The Sun is our most promising source of clean and renewable energy. The energy that reaches the Earth from the Sun in an hour is almost equivalent to that consumed by humans over a year. Solar cells can tap this massive source of energy by converting light into an electrical current. However, these devices still require significant improvements in efficiency before they can compete with more traditional energy sources.
Xiaogang Liu, Alfred Ling Yoong Tok and their co-workers at the A*STAR Institute of Materials Research and Engineering, the National University of Singapore and Nanyang Technological University, Singapore, have now developed a method for using nanostructures to increase the fraction of incoming light that is absorbed by a light-harvesting material1. The method is ideal for use with high-efficiency solar cells.
Solar cells absorb packets of optical energy called photons and then use the photons to generate electrons. The energy of some photons from the Sun, however, is too small to create electrons in this way and so is lost. Liu, Tok and their co-workers circumvented this loss using an effect known as upconversion. In this process, two low-energy photons are combined to produce a single high-energy photon. This energetic photon can then be absorbed by the active region of the solar cell.
The researchers’ device comprised a titanium oxide frame filled with a regular arrangement of air pores roughly half a micrometer across — a structure called an inverse opal (see image). Spheres of the upconversion material, which were 30 nanometers in diameter, sat on the surface of these pores. Tiny light-sensitive quantum dots made of crystals of cadmium selenide coated these nanospheres.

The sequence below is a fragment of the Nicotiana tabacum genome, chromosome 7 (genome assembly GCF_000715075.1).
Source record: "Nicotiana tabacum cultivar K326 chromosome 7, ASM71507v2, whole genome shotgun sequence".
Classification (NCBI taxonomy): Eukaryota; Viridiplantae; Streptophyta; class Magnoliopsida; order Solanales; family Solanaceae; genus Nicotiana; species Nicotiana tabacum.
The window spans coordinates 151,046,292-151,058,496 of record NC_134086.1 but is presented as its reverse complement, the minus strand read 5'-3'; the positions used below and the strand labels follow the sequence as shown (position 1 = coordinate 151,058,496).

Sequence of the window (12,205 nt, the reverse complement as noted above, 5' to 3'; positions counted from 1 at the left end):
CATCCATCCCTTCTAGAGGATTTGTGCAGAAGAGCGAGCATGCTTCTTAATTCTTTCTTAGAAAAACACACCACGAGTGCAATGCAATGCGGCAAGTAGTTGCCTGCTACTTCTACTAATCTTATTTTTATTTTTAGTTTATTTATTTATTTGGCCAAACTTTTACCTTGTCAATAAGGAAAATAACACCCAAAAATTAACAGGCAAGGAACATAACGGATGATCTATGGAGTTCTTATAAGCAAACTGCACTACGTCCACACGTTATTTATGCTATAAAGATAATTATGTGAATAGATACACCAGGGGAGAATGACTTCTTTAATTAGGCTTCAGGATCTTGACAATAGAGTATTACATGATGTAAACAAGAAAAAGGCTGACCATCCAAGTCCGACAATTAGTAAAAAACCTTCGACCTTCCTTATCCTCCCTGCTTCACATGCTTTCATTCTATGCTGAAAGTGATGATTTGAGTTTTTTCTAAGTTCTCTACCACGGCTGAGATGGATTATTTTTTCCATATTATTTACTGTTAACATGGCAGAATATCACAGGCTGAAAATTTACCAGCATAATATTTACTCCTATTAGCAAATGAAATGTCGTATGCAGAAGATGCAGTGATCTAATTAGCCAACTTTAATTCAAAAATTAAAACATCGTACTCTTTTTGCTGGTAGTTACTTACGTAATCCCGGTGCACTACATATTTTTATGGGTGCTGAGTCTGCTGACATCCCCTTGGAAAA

The quantum dots efficiently absorbed incoming light, either directly from an external source or from upconverted photons from the nanospheres, and converted it to electrons. This charge then flowed into the titanium oxide frame. “The titanium oxide inverse opal creates a continuous electron-conducting pathway and provides a large interfacial surface area to support the upconversion nanoparticles and the quantum dots,” explains Liu.
Liu, Tok and the team tested the device by firing laser light at it with a wavelength of 980 nanometers, which is not normally absorbed by cadmium selenide quantum dots. As expected, they were able to measure a much higher electrical current than the same experiment performed with a device without the upconversion nanospheres. “We believe that the enhanced energy transfer and light harvesting may afford a highly competitive advantage over conventional silicon solar cells,” says Liu.
The A*STAR-affiliated researchers contributing to this research are from the Institute of Materials Research and Engineering